Epiphany at Ischia: The Effect of Italy on James Fenimore Cooper’s Literary Landscape Painting

Allan M. Axelrad (California State University at Fullerton)

Presented at the 9ᵗʰ Cooper Seminar, James Fenimore Cooper: His Country and His Art at the State University of New York College at Oneonta, July, 1993.

Originally published in James Fenimore Cooper: His Country and His Art, Papers from the 1993 Cooper Seminar (No. 9), The State University of New York College at Oneonta. Oneonta, New York. James D. Wallace, editor. (pp. 1-27).

Copyright © 1993, James Fenimore Cooper Society and the College at Oneonta.

[May be reproduced for instructional use by individuals or institutions; commercial use prohibited.]

In lauding the “magic” of James Fenimore Cooper’s landscape description, Honoré de Balzac proclaimed: “Never did typographed language approach so closely to painting. This is the school that literary-landscape painters ought to study.” 1 This subject — Cooper’s depiction of nature and landscape — has produced a sizable body of scholarship, including two excellent books: Cooper’s Landscapes: An Essay on the Picturesque Vision (1976) by Blake Nevius, and A World by Itself: The Pastoral Moment in Cooper’s Fiction (1977) by H. Daniel Peck. 2 Nevius believes Cooper developed his picturesque vision in his European years (1826-1833) in his attraction to English landscape gardening and the aesthetics of William Gilpin and Uvedale Price. Peck sees the source of Cooper’s pastoral vision in “European parks and gardens” and classic images of Arcadia. 3 They use different terms for Cooper’s preferred or ideal landscape but their findings are similar. Both, in Nevius’ words, think Cooper’s “aesthetic development” is unrelated to “the development of his social thought,” 4 while neither shows interest in his use of the term sublime. Most importantly, they do not differentiate between civilized, cultivated landscapes and wilderness scenery; they believe instead that wilderness novels such as Pathfinder and Deerslayer possess some of the finest examples of Cooper’s picturesque or pastoral vision.

Their Cooper, whose wilderness contains garden-like picturesque or pastoral properties, is — in effect — a romantic primitivist. Romantic primitivism assumes a yearning for the virtues of primitive existence in the wilds — presumably in Cooper’s case, for Leatherstocking’s wilderness — instead of the encumbrances of civilization. The “pull of wild nature can always be recognized as an essentially anti-social emotion,” Keith Thomas explains. 5 But Cooper was a profoundly social man. Although his wilderness may be lovely, it is also wild, dangerous, and therefore un-gardenlike. Cooper carefully distinguished between wild and tame landscapes, between the savage state and the pastoral state, and, in his later novels, between the sublime and picturesque. He preferred those qualities associated with civilization — the tame, the pastoral, the picturesque — to the wild, savage, and sublime allure of wilderness. Most importantly, he did not separate aesthetics and {2} social thought; the two were closely linked, at least when he wrote about America. His aesthetic education in Europe was important, as Nevius and Peck establish. It affected his appreciation of scenery on both sides of the Atlantic, though the lessons that he learned abroad proved to be as much a burden as a blessing when he returned to literary landscape painting in his homeland.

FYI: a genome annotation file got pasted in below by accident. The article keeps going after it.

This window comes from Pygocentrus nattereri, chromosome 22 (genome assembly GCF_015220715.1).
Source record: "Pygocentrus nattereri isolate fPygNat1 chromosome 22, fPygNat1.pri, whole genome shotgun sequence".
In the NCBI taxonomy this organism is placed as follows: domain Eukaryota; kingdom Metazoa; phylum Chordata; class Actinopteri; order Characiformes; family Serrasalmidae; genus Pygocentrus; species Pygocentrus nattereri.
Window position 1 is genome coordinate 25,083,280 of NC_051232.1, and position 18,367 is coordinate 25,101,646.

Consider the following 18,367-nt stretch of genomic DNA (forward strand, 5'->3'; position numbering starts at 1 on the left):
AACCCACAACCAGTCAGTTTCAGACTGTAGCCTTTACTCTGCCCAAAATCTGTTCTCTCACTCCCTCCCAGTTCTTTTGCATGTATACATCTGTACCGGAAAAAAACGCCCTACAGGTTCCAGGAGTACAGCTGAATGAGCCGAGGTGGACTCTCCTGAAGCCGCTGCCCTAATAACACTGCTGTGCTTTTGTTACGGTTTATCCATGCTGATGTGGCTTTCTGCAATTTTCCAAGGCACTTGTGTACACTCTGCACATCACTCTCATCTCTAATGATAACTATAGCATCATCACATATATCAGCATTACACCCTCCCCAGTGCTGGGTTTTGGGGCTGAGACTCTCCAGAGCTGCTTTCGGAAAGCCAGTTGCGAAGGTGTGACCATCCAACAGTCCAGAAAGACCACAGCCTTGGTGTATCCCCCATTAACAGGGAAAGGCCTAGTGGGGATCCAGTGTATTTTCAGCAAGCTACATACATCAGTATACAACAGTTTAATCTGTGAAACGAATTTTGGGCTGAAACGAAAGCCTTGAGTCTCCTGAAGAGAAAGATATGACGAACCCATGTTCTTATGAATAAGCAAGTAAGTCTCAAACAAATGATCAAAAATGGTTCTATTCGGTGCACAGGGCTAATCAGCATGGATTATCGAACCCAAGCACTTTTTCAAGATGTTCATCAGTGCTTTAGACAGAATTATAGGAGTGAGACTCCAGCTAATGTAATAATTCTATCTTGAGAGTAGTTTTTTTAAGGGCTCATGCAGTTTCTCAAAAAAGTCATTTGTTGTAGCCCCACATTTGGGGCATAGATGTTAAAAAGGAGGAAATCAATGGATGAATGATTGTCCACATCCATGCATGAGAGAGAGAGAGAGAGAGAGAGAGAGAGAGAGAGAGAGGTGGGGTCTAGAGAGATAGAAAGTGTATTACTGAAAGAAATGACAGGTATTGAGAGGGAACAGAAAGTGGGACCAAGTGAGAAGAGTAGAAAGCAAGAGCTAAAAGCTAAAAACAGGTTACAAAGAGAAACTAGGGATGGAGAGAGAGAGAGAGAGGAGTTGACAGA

While fishing in Otsego Lake, in The Pioneers, Leatherstocking reminisces about a time before settlement when the area “was a second paradise.” As his retrospection takes a slight turn, he says, “I have met but one place that was more to my liking.” Once he identifies this “place” which he would climb to “up on the Cattskills,” Oliver Edwards (Effingham) asks, “What see you when you get there?” Leatherstocking’s reply, “Creation! ... all creation,” is among the most familiar phrases in all of Cooper. He then accurately recounts the spectacular view of the Hudson River region from Pine Orchard, and goes on to provide an even more detailed description of nearby Kaaterskill Falls, which, he says, “in late times I relished better than” the cliffside prospect. “I have never heard of this spot before: it is not mentioned in the books,” says Edwards. “To my judgement, lad, it’s the best piece of work that I’ve met with in the woods,” Leatherstocking concludes, “and not a dozen white men have ever laid eyes on it.” 6

This fictive conversation took place in 1794. In 1815 Timothy Dwight visited the still little known mountain setting. 7 His enthusiasm for the “stupendous and awful grandeur” of the “precipice” and for the falls, which he thought second only to Niagara, was recorded in Travels in New England and New York posthumously published in 1822. 8 That was the year Cooper probably visited Pine Orchard and researched Leatherstocking’s “all creation” monologue, perhaps lodging at the new dormitory overlooking the Hudson Valley. 9 The Pioneers was published February 1, 1823. On the following Fourth of July opening ceremonies were conducted for a hotel that would replace the dormitory and come to be known as the Catskill Mountain House. 10 In the years that followed affluent tourists flocked to the hotel, writers described the falls and valley view, and the setting was painted by many of the famous artists of the day. 11 We have to be cautious about equating the opinions of the primitive fictional hero with those of his urbane literary creator, but it seems reasonable to surmise that in 1823 Cooper shared Leatherstocking’s high regard for Kaaterskill Falls and the Pine Orchard prospect, as would most visitors for years to come.